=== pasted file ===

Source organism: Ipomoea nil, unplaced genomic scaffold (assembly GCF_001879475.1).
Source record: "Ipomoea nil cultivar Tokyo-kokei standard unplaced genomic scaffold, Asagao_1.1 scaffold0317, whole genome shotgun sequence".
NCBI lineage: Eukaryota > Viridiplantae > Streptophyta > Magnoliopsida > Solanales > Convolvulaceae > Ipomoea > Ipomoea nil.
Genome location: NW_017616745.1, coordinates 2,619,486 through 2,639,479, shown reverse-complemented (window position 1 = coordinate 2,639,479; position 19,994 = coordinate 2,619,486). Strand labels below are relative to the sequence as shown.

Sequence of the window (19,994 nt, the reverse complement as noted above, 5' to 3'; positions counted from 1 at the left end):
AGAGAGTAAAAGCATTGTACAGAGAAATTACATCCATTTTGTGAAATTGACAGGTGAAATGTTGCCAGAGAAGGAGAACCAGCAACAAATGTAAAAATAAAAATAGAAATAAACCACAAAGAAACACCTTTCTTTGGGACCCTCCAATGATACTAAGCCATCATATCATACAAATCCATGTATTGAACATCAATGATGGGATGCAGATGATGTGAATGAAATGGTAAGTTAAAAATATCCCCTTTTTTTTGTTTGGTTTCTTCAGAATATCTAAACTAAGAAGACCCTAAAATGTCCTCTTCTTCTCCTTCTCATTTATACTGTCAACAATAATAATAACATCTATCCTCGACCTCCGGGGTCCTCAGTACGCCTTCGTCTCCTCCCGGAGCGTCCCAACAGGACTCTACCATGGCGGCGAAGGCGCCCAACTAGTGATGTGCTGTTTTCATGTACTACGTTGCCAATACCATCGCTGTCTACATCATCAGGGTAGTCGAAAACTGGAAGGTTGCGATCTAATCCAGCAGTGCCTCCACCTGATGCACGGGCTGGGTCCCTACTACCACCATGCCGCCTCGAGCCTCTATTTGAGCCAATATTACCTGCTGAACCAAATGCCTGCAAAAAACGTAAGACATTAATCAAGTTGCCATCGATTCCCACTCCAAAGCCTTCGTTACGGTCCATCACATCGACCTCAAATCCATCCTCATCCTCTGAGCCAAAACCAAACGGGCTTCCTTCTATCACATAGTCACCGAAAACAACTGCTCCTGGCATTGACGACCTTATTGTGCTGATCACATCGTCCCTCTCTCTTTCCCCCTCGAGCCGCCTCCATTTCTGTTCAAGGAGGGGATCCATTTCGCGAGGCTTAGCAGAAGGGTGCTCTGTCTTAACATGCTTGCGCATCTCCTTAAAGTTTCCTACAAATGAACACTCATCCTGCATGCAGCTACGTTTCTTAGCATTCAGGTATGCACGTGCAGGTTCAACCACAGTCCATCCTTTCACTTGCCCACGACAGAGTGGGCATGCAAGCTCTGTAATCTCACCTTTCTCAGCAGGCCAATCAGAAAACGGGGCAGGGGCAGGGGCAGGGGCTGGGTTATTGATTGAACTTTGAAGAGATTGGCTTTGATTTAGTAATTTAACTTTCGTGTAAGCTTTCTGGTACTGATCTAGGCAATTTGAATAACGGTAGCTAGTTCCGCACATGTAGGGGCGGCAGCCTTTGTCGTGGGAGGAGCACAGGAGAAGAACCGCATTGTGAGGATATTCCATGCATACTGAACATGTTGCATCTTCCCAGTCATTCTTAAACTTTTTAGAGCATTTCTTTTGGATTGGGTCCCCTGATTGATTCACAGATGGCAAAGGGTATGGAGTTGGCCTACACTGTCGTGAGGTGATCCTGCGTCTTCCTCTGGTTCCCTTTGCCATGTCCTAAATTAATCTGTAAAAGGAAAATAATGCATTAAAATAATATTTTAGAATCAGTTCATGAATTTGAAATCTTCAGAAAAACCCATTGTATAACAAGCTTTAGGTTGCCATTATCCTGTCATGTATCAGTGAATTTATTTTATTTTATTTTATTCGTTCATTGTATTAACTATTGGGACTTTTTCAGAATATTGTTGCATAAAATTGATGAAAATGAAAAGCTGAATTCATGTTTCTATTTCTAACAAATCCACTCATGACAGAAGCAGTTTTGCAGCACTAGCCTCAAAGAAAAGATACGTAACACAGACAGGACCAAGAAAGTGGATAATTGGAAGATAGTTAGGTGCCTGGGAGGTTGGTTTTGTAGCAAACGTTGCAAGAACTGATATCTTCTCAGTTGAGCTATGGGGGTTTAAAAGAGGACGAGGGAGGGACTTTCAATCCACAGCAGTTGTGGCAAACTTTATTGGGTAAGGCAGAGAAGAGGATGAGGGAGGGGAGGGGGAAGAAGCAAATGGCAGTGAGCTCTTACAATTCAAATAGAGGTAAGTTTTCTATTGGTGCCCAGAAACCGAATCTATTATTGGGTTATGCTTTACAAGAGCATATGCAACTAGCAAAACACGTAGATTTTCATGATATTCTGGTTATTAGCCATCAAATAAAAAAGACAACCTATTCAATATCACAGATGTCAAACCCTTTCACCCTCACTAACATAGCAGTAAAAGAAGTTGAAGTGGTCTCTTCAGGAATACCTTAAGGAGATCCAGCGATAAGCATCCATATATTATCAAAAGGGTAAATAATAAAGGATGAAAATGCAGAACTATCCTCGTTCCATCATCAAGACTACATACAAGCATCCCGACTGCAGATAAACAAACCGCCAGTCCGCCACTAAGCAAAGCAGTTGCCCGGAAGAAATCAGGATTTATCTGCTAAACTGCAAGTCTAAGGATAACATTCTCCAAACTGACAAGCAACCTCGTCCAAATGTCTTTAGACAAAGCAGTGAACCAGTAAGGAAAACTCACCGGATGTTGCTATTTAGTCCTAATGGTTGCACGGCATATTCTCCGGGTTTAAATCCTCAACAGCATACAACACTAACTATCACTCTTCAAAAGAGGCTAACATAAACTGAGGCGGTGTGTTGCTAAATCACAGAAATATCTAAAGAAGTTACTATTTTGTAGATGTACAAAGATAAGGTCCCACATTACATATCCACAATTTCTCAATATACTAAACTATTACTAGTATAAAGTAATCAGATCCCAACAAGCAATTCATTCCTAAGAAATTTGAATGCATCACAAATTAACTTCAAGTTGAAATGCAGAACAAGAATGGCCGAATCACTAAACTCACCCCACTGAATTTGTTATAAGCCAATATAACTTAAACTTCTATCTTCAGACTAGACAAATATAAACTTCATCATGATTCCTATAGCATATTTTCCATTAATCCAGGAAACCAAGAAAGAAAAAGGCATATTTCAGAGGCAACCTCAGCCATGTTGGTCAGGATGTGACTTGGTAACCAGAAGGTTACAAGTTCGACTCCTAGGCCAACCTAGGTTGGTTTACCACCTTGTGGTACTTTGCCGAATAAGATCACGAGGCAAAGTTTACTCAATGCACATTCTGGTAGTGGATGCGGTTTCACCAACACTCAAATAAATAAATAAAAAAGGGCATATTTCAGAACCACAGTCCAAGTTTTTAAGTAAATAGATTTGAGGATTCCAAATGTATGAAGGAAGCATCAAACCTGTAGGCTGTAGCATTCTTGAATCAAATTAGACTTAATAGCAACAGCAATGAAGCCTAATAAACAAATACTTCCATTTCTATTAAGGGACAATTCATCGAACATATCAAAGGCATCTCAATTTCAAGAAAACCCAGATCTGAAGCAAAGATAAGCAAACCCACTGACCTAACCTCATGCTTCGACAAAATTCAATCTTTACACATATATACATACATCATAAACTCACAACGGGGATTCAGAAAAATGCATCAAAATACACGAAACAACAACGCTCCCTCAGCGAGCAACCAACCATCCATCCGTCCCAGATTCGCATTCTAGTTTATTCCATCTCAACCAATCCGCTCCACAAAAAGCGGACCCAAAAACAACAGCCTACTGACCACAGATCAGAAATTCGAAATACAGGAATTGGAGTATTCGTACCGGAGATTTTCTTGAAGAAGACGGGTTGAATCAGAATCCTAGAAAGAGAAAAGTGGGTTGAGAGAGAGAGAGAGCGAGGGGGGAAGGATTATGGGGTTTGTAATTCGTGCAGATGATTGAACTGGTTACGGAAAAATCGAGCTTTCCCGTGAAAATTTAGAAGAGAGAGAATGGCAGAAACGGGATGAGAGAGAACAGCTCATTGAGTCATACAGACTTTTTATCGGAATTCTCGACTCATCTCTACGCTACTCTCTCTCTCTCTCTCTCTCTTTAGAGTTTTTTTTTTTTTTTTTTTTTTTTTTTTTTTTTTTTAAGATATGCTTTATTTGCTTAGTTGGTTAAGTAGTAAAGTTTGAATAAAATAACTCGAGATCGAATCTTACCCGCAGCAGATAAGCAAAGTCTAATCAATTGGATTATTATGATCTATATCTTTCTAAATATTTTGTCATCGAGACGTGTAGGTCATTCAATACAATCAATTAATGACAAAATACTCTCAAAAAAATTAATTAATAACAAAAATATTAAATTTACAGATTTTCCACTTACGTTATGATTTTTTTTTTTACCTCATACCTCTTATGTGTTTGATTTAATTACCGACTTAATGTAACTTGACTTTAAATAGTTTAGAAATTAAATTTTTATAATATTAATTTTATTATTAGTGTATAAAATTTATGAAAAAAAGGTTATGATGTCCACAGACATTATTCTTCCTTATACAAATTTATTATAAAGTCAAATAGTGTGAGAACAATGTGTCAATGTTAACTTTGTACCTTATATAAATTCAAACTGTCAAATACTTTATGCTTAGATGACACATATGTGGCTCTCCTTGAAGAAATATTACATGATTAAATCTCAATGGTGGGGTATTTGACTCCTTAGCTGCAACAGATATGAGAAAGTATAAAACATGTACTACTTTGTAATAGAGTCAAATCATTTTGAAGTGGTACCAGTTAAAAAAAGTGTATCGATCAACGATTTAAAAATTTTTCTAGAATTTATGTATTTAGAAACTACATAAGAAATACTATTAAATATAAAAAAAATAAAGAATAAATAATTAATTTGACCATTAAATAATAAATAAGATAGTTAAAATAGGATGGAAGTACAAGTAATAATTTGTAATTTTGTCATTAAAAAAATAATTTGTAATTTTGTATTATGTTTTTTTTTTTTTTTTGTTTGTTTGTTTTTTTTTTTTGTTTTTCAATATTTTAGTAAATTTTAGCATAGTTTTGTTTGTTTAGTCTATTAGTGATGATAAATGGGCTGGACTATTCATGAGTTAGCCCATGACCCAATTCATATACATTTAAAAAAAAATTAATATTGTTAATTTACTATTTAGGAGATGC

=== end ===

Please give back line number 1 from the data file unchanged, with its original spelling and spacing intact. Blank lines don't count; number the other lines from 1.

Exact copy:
Source organism: Ipomoea nil, unplaced genomic scaffold (assembly GCF_001879475.1).